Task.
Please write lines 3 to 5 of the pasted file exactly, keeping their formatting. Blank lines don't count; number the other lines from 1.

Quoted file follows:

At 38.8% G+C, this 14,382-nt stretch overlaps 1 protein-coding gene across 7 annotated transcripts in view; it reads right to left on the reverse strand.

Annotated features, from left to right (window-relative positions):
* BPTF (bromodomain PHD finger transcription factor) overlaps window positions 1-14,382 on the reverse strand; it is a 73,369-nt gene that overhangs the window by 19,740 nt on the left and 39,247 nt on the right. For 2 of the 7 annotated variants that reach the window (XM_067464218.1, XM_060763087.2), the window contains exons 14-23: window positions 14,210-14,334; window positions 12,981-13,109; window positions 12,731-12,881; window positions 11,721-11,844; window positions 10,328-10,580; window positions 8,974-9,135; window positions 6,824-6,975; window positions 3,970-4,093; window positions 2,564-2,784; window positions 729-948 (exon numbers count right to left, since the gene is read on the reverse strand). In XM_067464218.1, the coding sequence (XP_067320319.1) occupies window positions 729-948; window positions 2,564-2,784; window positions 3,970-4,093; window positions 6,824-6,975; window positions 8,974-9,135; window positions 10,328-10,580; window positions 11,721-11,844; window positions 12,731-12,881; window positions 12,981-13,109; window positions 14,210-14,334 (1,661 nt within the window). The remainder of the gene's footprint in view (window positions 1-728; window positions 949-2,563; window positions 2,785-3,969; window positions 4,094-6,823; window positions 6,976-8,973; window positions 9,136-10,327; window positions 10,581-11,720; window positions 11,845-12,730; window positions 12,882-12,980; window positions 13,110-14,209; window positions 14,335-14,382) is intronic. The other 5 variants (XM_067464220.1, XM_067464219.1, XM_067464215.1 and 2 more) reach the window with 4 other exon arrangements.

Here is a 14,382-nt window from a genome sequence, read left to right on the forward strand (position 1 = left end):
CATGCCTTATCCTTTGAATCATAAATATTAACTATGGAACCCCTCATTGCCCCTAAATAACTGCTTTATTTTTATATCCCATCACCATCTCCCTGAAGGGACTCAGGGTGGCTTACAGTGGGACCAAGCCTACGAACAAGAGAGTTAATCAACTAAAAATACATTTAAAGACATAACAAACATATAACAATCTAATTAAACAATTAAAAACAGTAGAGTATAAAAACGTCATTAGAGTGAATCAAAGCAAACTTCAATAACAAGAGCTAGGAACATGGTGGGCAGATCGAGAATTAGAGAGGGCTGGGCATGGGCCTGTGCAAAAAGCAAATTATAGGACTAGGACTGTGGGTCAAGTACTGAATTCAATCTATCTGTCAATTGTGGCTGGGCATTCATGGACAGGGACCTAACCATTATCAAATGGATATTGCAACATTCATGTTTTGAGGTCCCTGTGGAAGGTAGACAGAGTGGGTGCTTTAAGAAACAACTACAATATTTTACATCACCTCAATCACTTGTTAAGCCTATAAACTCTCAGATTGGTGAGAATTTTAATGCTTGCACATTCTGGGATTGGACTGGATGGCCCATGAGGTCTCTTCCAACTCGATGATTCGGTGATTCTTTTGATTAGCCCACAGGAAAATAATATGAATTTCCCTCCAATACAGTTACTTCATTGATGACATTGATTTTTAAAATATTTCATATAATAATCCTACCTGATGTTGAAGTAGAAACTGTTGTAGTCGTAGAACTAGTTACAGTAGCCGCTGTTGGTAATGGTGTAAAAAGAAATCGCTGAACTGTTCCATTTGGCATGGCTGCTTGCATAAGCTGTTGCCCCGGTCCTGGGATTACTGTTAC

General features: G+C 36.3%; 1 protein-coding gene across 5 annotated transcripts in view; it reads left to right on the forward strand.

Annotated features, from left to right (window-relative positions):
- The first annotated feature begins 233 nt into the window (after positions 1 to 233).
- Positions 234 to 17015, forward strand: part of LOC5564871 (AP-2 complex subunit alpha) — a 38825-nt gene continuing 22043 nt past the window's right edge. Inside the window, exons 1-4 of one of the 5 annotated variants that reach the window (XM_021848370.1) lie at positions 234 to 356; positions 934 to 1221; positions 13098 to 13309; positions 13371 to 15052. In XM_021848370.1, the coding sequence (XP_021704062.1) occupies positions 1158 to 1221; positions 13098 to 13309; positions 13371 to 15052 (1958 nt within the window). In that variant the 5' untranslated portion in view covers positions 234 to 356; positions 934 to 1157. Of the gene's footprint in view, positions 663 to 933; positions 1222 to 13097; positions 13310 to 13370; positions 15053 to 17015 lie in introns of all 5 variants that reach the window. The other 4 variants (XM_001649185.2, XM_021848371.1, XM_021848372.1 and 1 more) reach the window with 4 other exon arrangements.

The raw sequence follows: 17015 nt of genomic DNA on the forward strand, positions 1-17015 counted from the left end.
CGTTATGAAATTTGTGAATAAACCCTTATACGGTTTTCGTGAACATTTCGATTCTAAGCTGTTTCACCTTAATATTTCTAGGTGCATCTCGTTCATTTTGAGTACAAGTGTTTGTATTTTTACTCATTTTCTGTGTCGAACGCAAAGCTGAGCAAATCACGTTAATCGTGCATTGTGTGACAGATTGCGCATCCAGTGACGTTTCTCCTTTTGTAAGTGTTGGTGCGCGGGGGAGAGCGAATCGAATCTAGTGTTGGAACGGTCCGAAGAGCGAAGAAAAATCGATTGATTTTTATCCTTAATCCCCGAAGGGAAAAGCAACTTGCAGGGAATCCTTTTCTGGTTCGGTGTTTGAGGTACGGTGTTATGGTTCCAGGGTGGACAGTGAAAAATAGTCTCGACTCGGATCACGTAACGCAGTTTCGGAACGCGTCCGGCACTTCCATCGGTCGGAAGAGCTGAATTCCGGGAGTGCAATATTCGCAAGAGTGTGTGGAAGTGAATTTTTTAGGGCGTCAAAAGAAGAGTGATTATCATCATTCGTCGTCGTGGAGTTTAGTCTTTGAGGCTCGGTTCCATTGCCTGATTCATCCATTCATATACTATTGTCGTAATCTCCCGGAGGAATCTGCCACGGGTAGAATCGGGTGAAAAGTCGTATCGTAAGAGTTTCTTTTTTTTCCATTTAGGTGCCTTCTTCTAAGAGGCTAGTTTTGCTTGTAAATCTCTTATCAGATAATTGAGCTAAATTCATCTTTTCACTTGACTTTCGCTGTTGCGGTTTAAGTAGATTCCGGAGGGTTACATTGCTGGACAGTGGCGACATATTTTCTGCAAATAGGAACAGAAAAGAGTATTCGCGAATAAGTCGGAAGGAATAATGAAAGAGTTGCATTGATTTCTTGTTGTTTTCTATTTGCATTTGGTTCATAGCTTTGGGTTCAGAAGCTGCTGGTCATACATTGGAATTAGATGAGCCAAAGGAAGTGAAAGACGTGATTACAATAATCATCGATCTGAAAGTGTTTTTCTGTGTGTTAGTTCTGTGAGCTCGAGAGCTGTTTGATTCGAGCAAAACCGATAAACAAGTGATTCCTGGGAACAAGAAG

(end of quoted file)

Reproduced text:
* BPTF (bromodomain PHD finger transcription factor) overlaps window positions 1-14,382 on the reverse strand; it is a 73,369-nt gene that overhangs the window by 19,740 nt on the left and 39,247 nt on the right. For 2 of the 7 annotated variants that reach the window (XM_067464218.1, XM_060763087.2), the window contains exons 14-23: window positions 14,210-14,334; window positions 12,981-13,109; window positions 12,731-12,881; window positions 11,721-11,844; window positions 10,328-10,580; window positions 8,974-9,135; window positions 6,824-6,975; window positions 3,970-4,093; window positions 2,564-2,784; window positions 729-948 (exon numbers count right to left, since the gene is read on the reverse strand). In XM_067464218.1, the coding sequence (XP_067320319.1) occupies window positions 729-948; window positions 2,564-2,784; window positions 3,970-4,093; window positions 6,824-6,975; window positions 8,974-9,135; window positions 10,328-10,580; window positions 11,721-11,844; window positions 12,731-12,881; window positions 12,981-13,109; window positions 14,210-14,334 (1,661 nt within the window). The remainder of the gene's footprint in view (window positions 1-728; window positions 949-2,563; window positions 2,785-3,969; window positions 4,094-6,823; window positions 6,976-8,973; window positions 9,136-10,327; window positions 10,581-11,720; window positions 11,845-12,730; window positions 12,882-12,980; window positions 13,110-14,209; window positions 14,335-14,382) is intronic. The other 5 variants (XM_067464220.1, XM_067464219.1, XM_067464215.1 and 2 more) reach the window with 4 other exon arrangements.

Here is a 14,382-nt window from a genome sequence, read left to right on the forward strand (position 1 = left end):
CATGCCTTATCCTTTGAATCATAAATATTAACTATGGAACCCCTCATTGCCCCTAAATAACTGCTTTATTTTTATATCCCATCACCATCTCCCTGAAGGGACTCAGGGTGGCTTACAGTGGGACCAAGCCTACGAACAAGAGAGTTAATCAACTAAAAATACATTTAAAGACATAACAAACATATAACAATCTAATTAAACAATTAAAAACAGTAGAGTATAAAAACGTCATTAGAGTGAATCAAAGCAAACTTCAATAACAAGAGCTAGGAACATGGTGGGCAGATCGAGAATTAGAGAGGGCTGGGCATGGGCCTGTGCAAAAAGCAAATTATAGGACTAGGACTGTGGGTCAAGTACTGAATTCAATCTATCTGTCAATTGTGGCTGGGCATTCATGGACAGGGACCTAACCATTATCAAATGGATATTGCAACATTCATGTTTTGAGGTCCCTGTGGAAGGTAGACAGAGTGGGTGCTTTAAGAAACAACTACAATATTTTACATCACCTCAATCACTTGTTAAGCCTATAAACTCTCAGATTGGTGAGAATTTTAATGCTTGCACATTCTGGGATTGGACTGGATGGCCCATGAGGTCTCTTCCAACTCGATGATTCGGTGATTCTTTTGATTAGCCCACAGGAAAATAATATGAATTTCCCTCCAATACAGTTACTTCATTGATGACATTGATTTTTAAAATATTTCATATAATAATCCTACCTGATGTTGAAGTAGAAACTGTTGTAGTCGTAGAACTAGTTACAGTAGCCGCTGTTGGTAATGGTGTAAAAAGAAATCGCTGAACTGTTCCATTTGGCATGGCTGCTTGCATAAGCTGTTGCCCCGGTCCTGGGATTACTGTTAC